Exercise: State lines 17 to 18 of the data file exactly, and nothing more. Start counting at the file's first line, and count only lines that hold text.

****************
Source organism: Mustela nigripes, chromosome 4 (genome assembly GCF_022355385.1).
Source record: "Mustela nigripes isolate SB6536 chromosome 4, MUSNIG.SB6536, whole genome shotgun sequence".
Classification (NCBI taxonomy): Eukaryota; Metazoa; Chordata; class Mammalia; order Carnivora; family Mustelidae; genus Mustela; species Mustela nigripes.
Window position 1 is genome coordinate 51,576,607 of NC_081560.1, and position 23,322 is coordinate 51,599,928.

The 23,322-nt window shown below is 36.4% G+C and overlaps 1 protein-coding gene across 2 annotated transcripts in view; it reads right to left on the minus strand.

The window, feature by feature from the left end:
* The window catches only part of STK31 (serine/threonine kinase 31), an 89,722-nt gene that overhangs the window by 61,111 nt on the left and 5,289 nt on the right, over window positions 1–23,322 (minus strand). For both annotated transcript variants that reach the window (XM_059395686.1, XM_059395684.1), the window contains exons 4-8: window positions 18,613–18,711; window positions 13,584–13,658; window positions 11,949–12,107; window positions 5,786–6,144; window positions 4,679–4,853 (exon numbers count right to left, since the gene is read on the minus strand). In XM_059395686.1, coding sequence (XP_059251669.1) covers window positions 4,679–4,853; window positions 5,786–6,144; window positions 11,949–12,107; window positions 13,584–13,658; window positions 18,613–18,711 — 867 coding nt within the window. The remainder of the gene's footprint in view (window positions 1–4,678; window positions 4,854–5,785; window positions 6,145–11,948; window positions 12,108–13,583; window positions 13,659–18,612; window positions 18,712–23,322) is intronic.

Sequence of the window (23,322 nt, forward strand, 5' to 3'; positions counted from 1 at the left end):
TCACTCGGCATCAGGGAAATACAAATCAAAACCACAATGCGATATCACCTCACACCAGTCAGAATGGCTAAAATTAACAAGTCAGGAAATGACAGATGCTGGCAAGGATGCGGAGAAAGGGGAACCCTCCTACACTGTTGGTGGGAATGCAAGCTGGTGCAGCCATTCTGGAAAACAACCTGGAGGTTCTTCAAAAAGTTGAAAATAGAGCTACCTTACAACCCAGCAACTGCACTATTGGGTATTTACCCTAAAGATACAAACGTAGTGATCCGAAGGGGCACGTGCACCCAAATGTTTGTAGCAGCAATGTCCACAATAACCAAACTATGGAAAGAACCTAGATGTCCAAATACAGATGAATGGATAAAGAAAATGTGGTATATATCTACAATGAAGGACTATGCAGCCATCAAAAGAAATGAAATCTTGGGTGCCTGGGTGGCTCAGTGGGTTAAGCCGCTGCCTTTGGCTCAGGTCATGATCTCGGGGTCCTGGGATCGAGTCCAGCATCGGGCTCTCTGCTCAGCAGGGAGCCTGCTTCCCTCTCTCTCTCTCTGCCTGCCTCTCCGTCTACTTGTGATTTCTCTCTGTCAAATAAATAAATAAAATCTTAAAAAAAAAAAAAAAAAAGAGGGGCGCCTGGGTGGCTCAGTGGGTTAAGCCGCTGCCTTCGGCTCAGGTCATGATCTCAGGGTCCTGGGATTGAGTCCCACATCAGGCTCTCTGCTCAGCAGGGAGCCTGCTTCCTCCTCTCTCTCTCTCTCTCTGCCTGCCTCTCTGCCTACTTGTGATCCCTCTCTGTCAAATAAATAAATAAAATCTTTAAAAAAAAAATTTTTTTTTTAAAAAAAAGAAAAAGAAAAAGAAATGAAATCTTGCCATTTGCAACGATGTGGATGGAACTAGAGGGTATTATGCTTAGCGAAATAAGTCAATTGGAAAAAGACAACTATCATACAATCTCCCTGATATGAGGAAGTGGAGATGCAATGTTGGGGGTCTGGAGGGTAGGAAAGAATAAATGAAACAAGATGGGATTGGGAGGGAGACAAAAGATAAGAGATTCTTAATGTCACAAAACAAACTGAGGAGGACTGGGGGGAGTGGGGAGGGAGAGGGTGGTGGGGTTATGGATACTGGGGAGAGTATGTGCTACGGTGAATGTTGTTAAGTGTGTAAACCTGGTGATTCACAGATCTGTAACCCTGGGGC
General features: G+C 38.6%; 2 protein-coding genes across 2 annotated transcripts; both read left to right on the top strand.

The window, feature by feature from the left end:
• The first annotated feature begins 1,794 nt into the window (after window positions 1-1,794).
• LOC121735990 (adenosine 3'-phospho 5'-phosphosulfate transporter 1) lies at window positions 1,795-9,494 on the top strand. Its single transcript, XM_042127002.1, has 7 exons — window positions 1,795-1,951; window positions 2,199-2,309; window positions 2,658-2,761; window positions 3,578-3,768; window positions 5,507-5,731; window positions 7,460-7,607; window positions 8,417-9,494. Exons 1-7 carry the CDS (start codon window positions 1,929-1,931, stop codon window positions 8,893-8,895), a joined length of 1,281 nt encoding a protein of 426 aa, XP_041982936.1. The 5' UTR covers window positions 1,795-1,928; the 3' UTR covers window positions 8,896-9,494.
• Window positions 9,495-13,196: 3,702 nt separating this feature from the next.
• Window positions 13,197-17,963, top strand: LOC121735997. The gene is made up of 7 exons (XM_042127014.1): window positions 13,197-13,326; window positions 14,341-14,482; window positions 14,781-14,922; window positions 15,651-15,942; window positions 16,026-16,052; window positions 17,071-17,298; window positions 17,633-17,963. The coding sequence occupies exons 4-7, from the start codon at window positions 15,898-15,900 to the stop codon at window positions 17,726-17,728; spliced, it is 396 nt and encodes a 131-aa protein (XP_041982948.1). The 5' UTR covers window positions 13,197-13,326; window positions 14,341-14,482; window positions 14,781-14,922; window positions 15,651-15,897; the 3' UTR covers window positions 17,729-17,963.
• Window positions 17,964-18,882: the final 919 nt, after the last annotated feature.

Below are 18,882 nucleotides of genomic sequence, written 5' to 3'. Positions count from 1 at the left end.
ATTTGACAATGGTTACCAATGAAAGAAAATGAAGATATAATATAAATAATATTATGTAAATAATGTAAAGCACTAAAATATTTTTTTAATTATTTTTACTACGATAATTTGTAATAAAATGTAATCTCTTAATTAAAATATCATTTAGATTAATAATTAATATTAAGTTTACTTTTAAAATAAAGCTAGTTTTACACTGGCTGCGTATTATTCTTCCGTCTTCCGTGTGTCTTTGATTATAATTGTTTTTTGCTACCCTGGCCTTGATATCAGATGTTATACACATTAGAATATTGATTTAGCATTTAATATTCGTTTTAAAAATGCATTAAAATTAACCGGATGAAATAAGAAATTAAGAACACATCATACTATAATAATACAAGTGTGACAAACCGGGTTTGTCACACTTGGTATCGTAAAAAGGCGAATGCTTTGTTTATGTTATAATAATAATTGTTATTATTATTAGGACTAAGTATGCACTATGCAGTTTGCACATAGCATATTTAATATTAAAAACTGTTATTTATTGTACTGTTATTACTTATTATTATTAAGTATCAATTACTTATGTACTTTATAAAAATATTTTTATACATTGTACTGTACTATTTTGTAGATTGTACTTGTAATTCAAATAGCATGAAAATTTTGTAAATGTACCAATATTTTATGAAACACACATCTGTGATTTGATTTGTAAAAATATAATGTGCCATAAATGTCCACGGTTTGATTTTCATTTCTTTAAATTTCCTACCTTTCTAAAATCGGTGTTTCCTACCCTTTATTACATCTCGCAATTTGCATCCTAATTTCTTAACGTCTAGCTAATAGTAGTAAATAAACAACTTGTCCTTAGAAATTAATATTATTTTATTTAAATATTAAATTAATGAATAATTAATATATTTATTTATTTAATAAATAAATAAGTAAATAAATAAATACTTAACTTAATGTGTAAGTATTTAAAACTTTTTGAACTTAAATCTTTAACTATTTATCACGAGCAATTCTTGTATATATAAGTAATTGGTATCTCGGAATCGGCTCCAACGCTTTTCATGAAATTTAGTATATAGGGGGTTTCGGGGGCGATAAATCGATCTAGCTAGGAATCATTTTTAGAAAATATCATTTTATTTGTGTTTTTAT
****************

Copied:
Below are 18,882 nucleotides of genomic sequence, written 5' to 3'. Positions count from 1 at the left end.
ATTTGACAATGGTTACCAATGAAAGAAAATGAAGATATAATATAAATAATATTATGTAAATAATGTAAAGCACTAAAATATTTTTTTAATTATTTTTACTACGATAATTTGTAATAAAATGTAATCTCTTAATTAAAATATCATTTAGATTAATAATTAATATTAAGTTTACTTTTAAAATAAAGCTAGTTTTACACTGGCTGCGTATTATTCTTCCGTCTTCCGTGTGTCTTTGATTATAATTGTTTTTTGCTACCCTGGCCTTGATATCAGATGTTATACACATTAGAATATTGATTTAGCATTTAATATTCGTTTTAAAAATGCATTAAAATTAACCGGATGAAATAAGAAATTAAGAACACATCATACTATAATAATACAAGTGTGACAAACCGGGTTTGTCACACTTGGTATCGTAAAAAGGCGAATGCTTTGTTTATGTTATAATAATAATTGTTATTATTATTAGGACTAAGTATGCACTATGCAGTTTGCACATAGCATATTTAATATTAAAAACTGTTATTTATTGTACTGTTATTACTTATTATTATTAAGTATCAATTACTTATGTACTTTATAAAAATATTTTTATACATTGTACTGTACTATTTTGTAGATTGTACTTGTAATTCAAATAGCATGAAAATTTTGTAAATGTACCAATATTTTATGAAACACACATCTGTGATTTGATTTGTAAAAATATAATGTGCCATAAATGTCCACGGTTTGATTTTCATTTCTTTAAATTTCCTACCTTTCTAAAATCGGTGTTTCCTACCCTTTATTACATCTCGCAATTTGCATCCTAATTTCTTAACGTCTAGCTAATAGTAGTAAATAAACAACTTGTCCTTAGAAATTAATATTATTTTATTTAAATATTAAATTAATGAATAATTAATATATTTATTTATTTAATAAATAAATAAGTAAATAAATAAATACTTAACTTAATGTGTAAGTATTTAAAACTTTTTGAACTTAAATCTTTAACTATTTATCACGAGCAATTCTTGTATATATAAGTAATTGGTATCTCGGAATCGGCTCCAACGCTTTTCATGAAATTTAGTATATAGGGGGTTTCGGGGGCGATAAATCGATCTAGCTAGGAATCATTTTTAGAAAATATCATTTTATTTGTGTTTTTAT